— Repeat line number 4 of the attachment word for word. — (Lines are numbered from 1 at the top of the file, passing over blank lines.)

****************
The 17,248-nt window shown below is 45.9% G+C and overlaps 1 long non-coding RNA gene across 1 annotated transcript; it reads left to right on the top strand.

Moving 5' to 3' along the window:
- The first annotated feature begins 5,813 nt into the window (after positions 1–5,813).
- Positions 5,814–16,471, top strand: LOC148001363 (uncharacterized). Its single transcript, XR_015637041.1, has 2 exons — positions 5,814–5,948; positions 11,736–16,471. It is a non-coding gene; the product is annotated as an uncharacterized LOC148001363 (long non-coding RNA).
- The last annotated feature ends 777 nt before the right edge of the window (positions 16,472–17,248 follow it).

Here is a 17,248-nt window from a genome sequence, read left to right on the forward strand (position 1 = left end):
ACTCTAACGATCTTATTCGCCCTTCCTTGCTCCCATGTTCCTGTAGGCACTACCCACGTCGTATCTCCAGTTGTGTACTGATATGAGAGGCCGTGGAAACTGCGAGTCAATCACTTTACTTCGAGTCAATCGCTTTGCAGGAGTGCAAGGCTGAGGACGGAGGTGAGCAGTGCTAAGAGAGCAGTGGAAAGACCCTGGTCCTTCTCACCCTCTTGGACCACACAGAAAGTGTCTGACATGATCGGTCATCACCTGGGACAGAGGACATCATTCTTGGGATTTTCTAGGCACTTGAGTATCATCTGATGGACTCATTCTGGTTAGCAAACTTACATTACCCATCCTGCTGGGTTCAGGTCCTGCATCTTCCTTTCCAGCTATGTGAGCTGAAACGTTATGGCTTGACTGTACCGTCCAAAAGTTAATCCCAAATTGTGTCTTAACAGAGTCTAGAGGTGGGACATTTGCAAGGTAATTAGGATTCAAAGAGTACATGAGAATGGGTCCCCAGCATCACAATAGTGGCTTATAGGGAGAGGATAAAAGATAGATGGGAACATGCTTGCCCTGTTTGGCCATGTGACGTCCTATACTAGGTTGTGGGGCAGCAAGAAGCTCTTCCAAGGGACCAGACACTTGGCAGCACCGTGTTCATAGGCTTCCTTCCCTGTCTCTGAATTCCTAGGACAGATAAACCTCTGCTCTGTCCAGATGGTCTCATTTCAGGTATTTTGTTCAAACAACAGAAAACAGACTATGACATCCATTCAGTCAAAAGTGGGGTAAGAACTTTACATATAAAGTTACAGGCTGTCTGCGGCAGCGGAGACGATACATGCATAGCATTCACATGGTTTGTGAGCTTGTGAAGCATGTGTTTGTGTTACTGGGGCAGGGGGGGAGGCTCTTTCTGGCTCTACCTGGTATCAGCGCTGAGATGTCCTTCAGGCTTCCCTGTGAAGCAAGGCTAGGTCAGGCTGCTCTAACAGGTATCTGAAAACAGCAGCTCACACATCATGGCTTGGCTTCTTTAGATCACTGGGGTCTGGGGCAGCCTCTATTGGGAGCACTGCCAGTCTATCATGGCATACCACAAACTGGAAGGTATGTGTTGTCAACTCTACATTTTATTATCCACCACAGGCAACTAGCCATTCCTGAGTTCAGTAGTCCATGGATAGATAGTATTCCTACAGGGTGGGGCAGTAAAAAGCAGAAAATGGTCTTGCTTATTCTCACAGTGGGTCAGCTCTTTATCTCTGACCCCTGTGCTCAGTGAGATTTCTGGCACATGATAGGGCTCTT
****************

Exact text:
- Positions 5,814–16,471, top strand: LOC148001363 (uncharacterized). Its single transcript, XR_015637041.1, has 2 exons — positions 5,814–5,948; positions 11,736–16,471. It is a non-coding gene; the product is annotated as an uncharacterized LOC148001363 (long non-coding RNA).